Slate technology columnist Farhad Manjoo has an interesting jeremiad against the practice of putting two spaces after the end of sentence punctuation, which he argues is a holdover from the days of monospace font typewriters and is no longer necessary now that computers can do proper kerning for us. I find his case convincing enough to try and break myself of the two-space habit, which is a lot harder than you might think. But what I’m interested in here is the following quote:
When I pointed out that [two-space aficionados] were doing it wrong—that, in fact, the correct way to end a sentence is with a period followed by a single, proud, beautiful space—the table balked. “Who says two spaces is wrong?” they wanted to know.
Typographers, that’s who. The people who study and design the typewritten word decided long ago that we should use one space, not two, between sentences.
This is rank prescriptivism, usually the kind of thing that gives linguists like myself fits. If there is consensus among typists that two spaces should follow a period, then that is the correct way to do it by definition. One of the joys of language is its bottom-up untamability. People are going to communicate in whatever way is best for them to communicate, prissy, irrelevant, self-appointed authority figures be damned. And yet, in this case I’m on the side of the typographers whose expert judgement I am willing to defer to even to the point of retraining my muscle memory as to how many taps of the spacebar should follow this period right here. Sure, saying what visual layout is best for communication is a subjective claim, but it’s also what these people do for a living.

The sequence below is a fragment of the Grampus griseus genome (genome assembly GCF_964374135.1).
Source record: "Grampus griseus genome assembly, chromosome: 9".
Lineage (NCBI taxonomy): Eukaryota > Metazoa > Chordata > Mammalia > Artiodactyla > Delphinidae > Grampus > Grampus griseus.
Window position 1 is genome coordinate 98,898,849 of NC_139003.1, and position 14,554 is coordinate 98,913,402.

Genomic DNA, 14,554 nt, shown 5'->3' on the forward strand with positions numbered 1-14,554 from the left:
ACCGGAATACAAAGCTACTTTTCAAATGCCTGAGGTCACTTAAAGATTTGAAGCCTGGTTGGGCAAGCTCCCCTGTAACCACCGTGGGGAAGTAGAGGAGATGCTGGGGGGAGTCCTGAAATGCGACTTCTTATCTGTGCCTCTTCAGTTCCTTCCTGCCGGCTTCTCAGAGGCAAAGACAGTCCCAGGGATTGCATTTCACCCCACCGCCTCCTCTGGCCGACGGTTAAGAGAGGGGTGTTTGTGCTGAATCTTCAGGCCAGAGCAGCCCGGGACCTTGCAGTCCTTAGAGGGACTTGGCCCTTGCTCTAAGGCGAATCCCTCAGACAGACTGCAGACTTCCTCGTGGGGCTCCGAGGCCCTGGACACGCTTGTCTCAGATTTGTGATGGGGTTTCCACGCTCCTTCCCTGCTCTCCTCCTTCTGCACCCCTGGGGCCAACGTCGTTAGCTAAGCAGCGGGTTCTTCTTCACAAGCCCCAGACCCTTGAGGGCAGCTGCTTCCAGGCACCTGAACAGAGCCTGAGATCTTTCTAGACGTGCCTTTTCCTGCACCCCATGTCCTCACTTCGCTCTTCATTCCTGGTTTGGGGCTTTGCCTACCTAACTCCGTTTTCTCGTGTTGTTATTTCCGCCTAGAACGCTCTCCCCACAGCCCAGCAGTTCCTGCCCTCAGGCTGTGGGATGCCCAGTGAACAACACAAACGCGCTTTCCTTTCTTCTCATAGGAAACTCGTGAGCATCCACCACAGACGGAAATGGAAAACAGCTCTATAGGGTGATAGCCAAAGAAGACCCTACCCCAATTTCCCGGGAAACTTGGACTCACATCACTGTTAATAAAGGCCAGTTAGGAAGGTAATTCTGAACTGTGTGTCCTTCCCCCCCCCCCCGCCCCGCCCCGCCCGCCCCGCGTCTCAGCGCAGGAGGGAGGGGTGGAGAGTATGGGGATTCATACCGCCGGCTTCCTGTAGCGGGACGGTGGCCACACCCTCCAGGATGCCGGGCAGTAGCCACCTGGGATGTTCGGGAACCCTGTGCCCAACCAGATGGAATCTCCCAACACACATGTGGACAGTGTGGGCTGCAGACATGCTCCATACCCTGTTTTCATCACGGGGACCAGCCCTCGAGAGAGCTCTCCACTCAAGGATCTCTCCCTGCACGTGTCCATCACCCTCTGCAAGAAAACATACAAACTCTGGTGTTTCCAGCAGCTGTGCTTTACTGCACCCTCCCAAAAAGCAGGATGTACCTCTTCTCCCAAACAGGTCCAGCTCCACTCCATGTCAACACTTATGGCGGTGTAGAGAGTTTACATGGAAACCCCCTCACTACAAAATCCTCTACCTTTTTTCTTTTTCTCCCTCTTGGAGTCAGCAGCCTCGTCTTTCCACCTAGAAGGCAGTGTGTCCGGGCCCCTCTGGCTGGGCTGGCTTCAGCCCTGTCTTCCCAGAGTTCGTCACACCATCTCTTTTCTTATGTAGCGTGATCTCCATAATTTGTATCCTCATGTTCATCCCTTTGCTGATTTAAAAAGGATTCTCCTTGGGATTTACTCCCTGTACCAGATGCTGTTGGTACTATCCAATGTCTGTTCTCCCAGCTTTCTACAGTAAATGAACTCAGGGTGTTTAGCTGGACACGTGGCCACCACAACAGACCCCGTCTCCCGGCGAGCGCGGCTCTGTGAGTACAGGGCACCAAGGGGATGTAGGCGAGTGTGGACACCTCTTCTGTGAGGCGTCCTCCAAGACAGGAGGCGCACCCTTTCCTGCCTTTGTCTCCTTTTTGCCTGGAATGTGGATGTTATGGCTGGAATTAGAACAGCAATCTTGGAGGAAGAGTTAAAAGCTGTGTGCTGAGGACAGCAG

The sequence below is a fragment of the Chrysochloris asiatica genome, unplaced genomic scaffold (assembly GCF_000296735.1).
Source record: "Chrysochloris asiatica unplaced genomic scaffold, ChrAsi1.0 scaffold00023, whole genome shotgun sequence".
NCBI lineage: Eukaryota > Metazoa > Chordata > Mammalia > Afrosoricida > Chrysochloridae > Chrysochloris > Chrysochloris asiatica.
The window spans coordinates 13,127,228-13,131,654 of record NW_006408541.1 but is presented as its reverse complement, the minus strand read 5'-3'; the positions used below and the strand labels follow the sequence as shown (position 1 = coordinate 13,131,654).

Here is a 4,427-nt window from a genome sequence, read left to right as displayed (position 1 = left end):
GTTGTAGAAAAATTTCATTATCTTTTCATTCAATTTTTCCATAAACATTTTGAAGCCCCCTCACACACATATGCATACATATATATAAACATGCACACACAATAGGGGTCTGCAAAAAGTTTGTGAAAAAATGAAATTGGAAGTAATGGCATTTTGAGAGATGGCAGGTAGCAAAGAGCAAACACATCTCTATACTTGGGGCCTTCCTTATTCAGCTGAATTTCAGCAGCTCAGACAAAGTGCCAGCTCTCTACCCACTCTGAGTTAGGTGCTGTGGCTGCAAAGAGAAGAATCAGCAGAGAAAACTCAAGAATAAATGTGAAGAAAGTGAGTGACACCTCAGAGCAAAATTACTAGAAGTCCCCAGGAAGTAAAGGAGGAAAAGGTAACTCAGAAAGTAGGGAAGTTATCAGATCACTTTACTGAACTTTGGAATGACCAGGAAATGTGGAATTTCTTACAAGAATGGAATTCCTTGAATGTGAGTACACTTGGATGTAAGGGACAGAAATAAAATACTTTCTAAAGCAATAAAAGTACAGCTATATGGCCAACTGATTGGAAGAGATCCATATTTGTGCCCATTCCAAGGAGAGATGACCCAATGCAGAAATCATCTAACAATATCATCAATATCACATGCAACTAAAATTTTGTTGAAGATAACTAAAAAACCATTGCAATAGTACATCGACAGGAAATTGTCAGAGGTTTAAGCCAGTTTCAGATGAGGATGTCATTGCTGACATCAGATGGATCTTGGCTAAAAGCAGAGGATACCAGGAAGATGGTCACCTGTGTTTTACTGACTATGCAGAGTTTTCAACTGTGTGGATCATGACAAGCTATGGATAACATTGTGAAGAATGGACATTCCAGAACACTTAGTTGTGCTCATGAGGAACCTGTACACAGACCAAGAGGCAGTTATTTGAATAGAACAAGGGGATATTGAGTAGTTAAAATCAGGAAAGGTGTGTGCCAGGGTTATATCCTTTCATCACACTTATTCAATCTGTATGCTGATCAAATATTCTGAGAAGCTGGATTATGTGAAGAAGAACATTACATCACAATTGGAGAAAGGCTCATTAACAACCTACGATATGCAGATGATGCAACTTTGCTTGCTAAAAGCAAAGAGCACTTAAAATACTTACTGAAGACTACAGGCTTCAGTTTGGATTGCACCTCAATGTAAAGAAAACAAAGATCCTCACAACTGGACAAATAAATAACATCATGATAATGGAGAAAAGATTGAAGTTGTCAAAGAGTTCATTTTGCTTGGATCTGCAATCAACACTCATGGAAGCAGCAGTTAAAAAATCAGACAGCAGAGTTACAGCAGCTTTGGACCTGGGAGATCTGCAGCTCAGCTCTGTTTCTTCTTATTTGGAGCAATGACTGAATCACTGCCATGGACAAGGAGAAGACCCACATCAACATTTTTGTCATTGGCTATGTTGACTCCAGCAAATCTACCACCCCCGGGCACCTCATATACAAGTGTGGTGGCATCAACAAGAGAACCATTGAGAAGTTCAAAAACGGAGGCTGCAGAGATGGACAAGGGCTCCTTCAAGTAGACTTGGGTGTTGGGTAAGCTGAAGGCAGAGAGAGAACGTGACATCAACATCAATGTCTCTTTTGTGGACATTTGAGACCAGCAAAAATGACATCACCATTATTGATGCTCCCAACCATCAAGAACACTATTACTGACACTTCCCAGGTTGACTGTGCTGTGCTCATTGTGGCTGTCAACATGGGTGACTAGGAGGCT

The difference, of course, is that here we’re talking about writing instead of speech, and writing is a different animal. Writing is formally learned, not gleaned by osmosis. Speech is something every child with normal brain function acquires within a few years of being born, while most people throughout history have been quite happily illiterate. I’m not saying anything new here, so if you want to hear more go take an introductory linguistics class. And then to list of differences you’d learn there add my hypothesis that its difficulty of acquisition makes writing a fundamentally less self-organizing system than speech, so it makes sense to offload the prescribing work to a subset of the whole language community.